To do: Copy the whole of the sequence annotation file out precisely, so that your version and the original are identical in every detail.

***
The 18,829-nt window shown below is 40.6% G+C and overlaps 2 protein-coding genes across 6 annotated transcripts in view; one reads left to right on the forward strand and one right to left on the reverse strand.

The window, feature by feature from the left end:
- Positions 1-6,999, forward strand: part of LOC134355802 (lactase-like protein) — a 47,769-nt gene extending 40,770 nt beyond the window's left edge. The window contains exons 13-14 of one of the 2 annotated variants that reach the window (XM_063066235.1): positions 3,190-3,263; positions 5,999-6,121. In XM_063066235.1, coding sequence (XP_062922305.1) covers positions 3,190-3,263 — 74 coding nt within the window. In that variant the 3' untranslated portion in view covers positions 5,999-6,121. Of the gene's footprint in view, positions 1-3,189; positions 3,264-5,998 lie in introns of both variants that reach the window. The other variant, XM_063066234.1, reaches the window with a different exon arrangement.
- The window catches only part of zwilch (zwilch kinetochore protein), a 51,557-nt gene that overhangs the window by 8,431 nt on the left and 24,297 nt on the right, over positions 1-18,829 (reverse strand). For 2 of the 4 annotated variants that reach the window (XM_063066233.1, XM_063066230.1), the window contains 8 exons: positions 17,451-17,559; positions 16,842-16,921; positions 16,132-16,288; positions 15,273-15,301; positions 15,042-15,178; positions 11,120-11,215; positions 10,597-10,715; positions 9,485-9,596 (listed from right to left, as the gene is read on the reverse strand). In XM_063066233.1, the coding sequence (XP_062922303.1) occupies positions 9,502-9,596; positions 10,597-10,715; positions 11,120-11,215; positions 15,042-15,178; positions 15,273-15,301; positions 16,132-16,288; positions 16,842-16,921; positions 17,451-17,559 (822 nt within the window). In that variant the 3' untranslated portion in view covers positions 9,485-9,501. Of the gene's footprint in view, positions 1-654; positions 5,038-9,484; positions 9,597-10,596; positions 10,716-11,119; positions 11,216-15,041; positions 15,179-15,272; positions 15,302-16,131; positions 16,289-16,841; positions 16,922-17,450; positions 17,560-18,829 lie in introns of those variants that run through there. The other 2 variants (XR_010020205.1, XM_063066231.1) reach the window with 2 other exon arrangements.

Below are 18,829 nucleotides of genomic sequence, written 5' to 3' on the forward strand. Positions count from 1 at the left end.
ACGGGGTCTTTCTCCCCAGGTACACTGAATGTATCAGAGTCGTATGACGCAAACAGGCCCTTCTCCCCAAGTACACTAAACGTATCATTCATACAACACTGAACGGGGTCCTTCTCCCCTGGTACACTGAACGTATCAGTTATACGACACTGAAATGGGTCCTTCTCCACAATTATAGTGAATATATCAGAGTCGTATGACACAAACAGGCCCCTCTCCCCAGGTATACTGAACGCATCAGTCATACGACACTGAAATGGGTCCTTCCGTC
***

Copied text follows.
The 18,829-nt window shown below is 40.6% G+C and overlaps 2 protein-coding genes across 6 annotated transcripts in view; one reads left to right on the forward strand and one right to left on the reverse strand.

The window, feature by feature from the left end:
- Positions 1-6,999, forward strand: part of LOC134355802 (lactase-like protein) — a 47,769-nt gene extending 40,770 nt beyond the window's left edge. The window contains exons 13-14 of one of the 2 annotated variants that reach the window (XM_063066235.1): positions 3,190-3,263; positions 5,999-6,121. In XM_063066235.1, coding sequence (XP_062922305.1) covers positions 3,190-3,263 — 74 coding nt within the window. In that variant the 3' untranslated portion in view covers positions 5,999-6,121. Of the gene's footprint in view, positions 1-3,189; positions 3,264-5,998 lie in introns of both variants that reach the window. The other variant, XM_063066234.1, reaches the window with a different exon arrangement.
- The window catches only part of zwilch (zwilch kinetochore protein), a 51,557-nt gene that overhangs the window by 8,431 nt on the left and 24,297 nt on the right, over positions 1-18,829 (reverse strand). For 2 of the 4 annotated variants that reach the window (XM_063066233.1, XM_063066230.1), the window contains 8 exons: positions 17,451-17,559; positions 16,842-16,921; positions 16,132-16,288; positions 15,273-15,301; positions 15,042-15,178; positions 11,120-11,215; positions 10,597-10,715; positions 9,485-9,596 (listed from right to left, as the gene is read on the reverse strand). In XM_063066233.1, the coding sequence (XP_062922303.1) occupies positions 9,502-9,596; positions 10,597-10,715; positions 11,120-11,215; positions 15,042-15,178; positions 15,273-15,301; positions 16,132-16,288; positions 16,842-16,921; positions 17,451-17,559 (822 nt within the window). In that variant the 3' untranslated portion in view covers positions 9,485-9,501. Of the gene's footprint in view, positions 1-654; positions 5,038-9,484; positions 9,597-10,596; positions 10,716-11,119; positions 11,216-15,041; positions 15,179-15,272; positions 15,302-16,131; positions 16,289-16,841; positions 16,922-17,450; positions 17,560-18,829 lie in introns of those variants that run through there. The other 2 variants (XR_010020205.1, XM_063066231.1) reach the window with 2 other exon arrangements.

Below are 18,829 nucleotides of genomic sequence, written 5' to 3' on the forward strand. Positions count from 1 at the left end.
ACGGGGTCTTTCTCCCCAGGTACACTGAATGTATCAGAGTCGTATGACGCAAACAGGCCCTTCTCCCCAAGTACACTAAACGTATCATTCATACAACACTGAACGGGGTCCTTCTCCCCTGGTACACTGAACGTATCAGTTATACGACACTGAAATGGGTCCTTCTCCACAATTATAGTGAATATATCAGAGTCGTATGACACAAACAGGCCCCTCTCCCCAGGTATACTGAACGCATCAGTCATACGACACTGAAATGGGTCCTTCCGTC